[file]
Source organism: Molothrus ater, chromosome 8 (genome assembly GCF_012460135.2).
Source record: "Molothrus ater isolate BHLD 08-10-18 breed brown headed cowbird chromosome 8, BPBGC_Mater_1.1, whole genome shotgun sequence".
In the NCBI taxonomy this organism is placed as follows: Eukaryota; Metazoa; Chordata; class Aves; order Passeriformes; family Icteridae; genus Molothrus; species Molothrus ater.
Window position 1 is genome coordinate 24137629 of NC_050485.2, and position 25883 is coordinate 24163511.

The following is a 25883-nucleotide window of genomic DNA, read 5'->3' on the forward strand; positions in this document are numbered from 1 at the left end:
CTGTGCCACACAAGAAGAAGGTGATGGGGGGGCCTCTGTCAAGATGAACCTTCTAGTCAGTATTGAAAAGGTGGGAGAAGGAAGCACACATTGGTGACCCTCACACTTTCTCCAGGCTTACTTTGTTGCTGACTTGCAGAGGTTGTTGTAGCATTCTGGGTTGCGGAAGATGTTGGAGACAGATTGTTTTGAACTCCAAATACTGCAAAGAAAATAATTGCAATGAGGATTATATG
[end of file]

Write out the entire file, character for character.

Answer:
Source organism: Molothrus ater, chromosome 8 (genome assembly GCF_012460135.2).
Source record: "Molothrus ater isolate BHLD 08-10-18 breed brown headed cowbird chromosome 8, BPBGC_Mater_1.1, whole genome shotgun sequence".
In the NCBI taxonomy this organism is placed as follows: Eukaryota; Metazoa; Chordata; class Aves; order Passeriformes; family Icteridae; genus Molothrus; species Molothrus ater.
Window position 1 is genome coordinate 24137629 of NC_050485.2, and position 25883 is coordinate 24163511.

The following is a 25883-nucleotide window of genomic DNA, read 5'->3' on the forward strand; positions in this document are numbered from 1 at the left end:
CTGTGCCACACAAGAAGAAGGTGATGGGGGGGCCTCTGTCAAGATGAACCTTCTAGTCAGTATTGAAAAGGTGGGAGAAGGAAGCACACATTGGTGACCCTCACACTTTCTCCAGGCTTACTTTGTTGCTGACTTGCAGAGGTTGTTGTAGCATTCTGGGTTGCGGAAGATGTTGGAGACAGATTGTTTTGAACTCCAAATACTGCAAAGAAAATAATTGCAATGAGGATTATATG